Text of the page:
John Shinal's Tech Investor
What the Facebook skeptics know8/17/12 2:25 PM ET (MarketWatch)
SAN FRANCISCO (MarketWatch) -- When
Thanks to the intense media scrutiny Facebook has received, retail investors now know more about the company than perhaps those on Wall Street would like. They know that more than 1.3 billion Facebook shares will become available for sale by insiders between now and year's end.
They now understand that trading post-IPO shares of social media companies is a rigged game, in which a scarcity of shares supports an artificially inflated stock price. Once that scarcity ends, the stocks are subject to the harsh forces of supply and demand in a more open market.
Take a look at the charts for all the newly public Internet companies. Other than LinkedIn, they are ugly charts.
Never buy when insiders are selling; that's a battle-tested war cry of professional traders. It's something I warned investors about on the eve of the IPO.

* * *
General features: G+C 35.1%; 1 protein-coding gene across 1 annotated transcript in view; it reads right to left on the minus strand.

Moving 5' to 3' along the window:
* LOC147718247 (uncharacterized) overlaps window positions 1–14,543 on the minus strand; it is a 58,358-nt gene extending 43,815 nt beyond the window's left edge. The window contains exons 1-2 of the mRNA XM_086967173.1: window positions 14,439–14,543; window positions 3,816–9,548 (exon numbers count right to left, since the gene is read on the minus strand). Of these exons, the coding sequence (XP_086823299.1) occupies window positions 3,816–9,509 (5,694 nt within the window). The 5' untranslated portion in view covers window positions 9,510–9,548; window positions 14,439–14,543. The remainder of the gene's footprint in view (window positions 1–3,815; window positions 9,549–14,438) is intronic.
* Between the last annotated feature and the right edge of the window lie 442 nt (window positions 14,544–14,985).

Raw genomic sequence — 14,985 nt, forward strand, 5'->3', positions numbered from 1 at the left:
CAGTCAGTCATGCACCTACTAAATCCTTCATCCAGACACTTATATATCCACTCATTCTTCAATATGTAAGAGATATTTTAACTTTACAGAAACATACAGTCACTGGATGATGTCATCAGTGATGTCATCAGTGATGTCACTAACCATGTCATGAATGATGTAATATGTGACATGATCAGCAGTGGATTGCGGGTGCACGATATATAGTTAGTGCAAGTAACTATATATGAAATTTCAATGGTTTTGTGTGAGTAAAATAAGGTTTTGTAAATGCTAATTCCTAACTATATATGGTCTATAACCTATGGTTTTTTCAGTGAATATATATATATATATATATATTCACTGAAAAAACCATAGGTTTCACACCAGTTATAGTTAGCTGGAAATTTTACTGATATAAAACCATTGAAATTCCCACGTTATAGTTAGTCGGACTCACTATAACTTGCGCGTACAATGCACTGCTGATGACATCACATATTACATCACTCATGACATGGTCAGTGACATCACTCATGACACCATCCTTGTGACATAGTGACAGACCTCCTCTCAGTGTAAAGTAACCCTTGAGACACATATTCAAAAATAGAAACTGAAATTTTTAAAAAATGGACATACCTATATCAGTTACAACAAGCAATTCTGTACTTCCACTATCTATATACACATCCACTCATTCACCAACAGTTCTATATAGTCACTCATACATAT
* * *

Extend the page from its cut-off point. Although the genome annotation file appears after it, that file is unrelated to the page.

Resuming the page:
And given the extreme dotcom-like bubble valuation of Facebook's IPO shares, no one should doubt that nearly all insider activity to come this year will be more selling.
Executives, early investors and employees will sell because they can still make profits by doing so. Unlike retail investors, who paid $38 for their stake, these lucky folks got their pre-IPO shares for just a few dollars each. Or, in the case of the very lucky, for just a few pennies.
The savvy will also sell because they can see even better than retail investors that Facebook's secret is out.
The secret is this: Every quarter, a greater percentage of Facebook's most active users are accessing its site via mobile devices, rather than desktop PCs. And the ad revenues in mobile advertising are so far just a fraction of those for traditional Web-based ads.
This is something that was either ignored or not seen by all those venture capital and angel investors who fought like dogs to get an early piece of Facebook.
Ultimately, it won't matter to them because, as mentioned, they can still make huge profits on their investment, just as they did in the May IPO.
But it should matter a great deal to anyone considering investing in Facebook right now, because it means the company's profit outlook for the next few years won't be what was expected just a few months ago.
For these reasons, insiders will be selling Facebook shares for the next four months. Why should you be buying?